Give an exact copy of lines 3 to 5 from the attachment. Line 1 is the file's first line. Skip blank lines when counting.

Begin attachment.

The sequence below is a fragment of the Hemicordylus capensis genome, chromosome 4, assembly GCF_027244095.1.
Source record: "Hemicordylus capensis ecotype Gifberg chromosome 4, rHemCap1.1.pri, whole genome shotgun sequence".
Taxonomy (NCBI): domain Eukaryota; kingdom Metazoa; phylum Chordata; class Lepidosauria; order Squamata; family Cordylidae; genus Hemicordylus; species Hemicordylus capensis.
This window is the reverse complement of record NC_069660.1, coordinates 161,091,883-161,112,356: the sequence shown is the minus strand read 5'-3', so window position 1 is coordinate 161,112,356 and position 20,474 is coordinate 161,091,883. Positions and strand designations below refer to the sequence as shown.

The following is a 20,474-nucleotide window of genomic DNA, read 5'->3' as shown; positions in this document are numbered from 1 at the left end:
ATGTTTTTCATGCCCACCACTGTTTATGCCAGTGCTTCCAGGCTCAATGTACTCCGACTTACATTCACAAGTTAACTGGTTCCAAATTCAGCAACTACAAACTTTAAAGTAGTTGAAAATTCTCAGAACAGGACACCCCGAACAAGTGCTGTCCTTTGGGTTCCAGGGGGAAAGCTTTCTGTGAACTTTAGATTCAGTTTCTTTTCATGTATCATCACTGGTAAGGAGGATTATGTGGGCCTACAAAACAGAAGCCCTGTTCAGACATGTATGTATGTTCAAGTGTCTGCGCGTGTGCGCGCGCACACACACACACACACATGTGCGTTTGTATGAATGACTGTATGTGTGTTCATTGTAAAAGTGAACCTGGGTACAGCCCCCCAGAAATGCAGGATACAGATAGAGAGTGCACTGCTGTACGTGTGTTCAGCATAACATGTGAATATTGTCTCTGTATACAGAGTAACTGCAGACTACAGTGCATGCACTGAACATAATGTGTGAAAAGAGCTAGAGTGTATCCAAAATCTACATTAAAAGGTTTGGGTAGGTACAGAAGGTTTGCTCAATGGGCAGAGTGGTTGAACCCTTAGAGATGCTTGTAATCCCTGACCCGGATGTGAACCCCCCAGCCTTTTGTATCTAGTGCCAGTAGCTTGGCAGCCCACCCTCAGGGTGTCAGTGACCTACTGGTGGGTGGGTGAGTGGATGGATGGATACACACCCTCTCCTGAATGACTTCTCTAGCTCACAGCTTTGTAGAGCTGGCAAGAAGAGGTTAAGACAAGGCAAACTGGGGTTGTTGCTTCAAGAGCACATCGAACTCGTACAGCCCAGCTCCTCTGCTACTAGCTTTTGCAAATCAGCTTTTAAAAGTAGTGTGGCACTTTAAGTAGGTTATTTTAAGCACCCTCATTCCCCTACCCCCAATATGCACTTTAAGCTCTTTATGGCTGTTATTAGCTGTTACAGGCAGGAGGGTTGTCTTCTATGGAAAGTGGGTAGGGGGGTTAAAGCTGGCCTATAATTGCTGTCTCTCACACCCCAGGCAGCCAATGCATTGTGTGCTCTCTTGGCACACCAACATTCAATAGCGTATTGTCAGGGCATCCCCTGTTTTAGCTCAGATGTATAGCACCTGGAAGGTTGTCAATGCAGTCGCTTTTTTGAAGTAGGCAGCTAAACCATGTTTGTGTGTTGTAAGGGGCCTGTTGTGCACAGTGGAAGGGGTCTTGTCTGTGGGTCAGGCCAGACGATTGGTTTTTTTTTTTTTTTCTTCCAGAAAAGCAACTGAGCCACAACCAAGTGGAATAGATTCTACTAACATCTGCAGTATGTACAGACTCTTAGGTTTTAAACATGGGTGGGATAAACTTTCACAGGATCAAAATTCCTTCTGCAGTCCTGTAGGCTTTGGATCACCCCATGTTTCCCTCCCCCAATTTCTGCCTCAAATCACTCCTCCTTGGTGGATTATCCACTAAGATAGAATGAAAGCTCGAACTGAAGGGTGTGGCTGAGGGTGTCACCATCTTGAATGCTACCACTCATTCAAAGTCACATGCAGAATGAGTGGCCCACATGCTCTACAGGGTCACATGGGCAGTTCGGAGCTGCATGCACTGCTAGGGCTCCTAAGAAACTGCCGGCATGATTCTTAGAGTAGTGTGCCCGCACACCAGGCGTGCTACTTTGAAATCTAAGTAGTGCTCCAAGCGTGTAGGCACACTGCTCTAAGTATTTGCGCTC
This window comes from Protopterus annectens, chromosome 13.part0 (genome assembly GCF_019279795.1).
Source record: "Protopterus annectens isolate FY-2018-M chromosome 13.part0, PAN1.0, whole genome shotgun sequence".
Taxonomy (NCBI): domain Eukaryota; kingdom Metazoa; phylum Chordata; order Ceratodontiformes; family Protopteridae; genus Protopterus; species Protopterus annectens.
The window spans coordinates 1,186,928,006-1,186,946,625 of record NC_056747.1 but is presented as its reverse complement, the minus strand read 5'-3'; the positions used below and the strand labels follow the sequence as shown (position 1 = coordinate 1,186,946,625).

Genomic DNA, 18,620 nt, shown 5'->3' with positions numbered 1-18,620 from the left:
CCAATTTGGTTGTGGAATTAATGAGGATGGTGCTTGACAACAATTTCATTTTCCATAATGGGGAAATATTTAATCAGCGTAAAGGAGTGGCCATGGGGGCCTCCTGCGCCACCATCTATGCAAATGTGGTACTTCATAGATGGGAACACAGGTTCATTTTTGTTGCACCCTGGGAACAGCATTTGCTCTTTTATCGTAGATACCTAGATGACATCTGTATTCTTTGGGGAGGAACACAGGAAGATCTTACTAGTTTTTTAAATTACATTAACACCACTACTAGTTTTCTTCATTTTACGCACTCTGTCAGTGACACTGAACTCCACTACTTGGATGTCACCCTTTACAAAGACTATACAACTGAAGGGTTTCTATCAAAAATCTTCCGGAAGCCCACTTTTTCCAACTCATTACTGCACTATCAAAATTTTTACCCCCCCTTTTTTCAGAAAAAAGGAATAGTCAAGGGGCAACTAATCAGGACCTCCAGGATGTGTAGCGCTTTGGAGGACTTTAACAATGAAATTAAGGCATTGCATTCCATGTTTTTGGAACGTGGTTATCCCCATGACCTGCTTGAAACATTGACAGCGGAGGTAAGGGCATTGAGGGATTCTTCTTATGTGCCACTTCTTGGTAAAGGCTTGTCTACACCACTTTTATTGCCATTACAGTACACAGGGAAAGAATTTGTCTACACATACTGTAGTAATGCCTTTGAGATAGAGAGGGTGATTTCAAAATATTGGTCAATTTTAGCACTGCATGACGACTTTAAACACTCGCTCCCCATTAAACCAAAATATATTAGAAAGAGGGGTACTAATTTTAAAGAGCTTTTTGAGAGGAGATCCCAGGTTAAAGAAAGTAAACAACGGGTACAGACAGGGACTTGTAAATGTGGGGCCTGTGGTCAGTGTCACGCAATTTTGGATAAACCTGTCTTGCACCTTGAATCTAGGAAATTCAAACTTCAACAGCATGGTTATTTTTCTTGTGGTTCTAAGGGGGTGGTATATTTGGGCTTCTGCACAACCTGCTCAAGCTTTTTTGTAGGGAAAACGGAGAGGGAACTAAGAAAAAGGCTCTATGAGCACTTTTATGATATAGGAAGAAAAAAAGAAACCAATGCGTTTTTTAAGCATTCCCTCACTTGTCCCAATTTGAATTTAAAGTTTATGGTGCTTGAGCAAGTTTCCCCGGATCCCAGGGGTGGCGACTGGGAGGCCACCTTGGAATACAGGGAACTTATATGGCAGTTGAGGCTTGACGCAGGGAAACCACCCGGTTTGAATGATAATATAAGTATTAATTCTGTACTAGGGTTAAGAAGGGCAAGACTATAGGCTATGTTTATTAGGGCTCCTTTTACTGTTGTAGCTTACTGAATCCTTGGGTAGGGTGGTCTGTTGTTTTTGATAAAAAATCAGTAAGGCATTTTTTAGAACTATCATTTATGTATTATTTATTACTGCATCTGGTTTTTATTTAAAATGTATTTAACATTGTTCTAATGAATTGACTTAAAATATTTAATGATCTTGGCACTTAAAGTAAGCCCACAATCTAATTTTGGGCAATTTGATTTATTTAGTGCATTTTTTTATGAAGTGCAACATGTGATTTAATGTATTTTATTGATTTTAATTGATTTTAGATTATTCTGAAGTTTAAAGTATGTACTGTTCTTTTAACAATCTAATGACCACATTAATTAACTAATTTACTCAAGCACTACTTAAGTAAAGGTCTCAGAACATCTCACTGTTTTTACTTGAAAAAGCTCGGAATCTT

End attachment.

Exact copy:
Taxonomy (NCBI): domain Eukaryota; kingdom Metazoa; phylum Chordata; class Lepidosauria; order Squamata; family Cordylidae; genus Hemicordylus; species Hemicordylus capensis.
This window is the reverse complement of record NC_069660.1, coordinates 161,091,883-161,112,356: the sequence shown is the minus strand read 5'-3', so window position 1 is coordinate 161,112,356 and position 20,474 is coordinate 161,091,883. Positions and strand designations below refer to the sequence as shown.

The following is a 20,474-nucleotide window of genomic DNA, read 5'->3' as shown; positions in this document are numbered from 1 at the left end: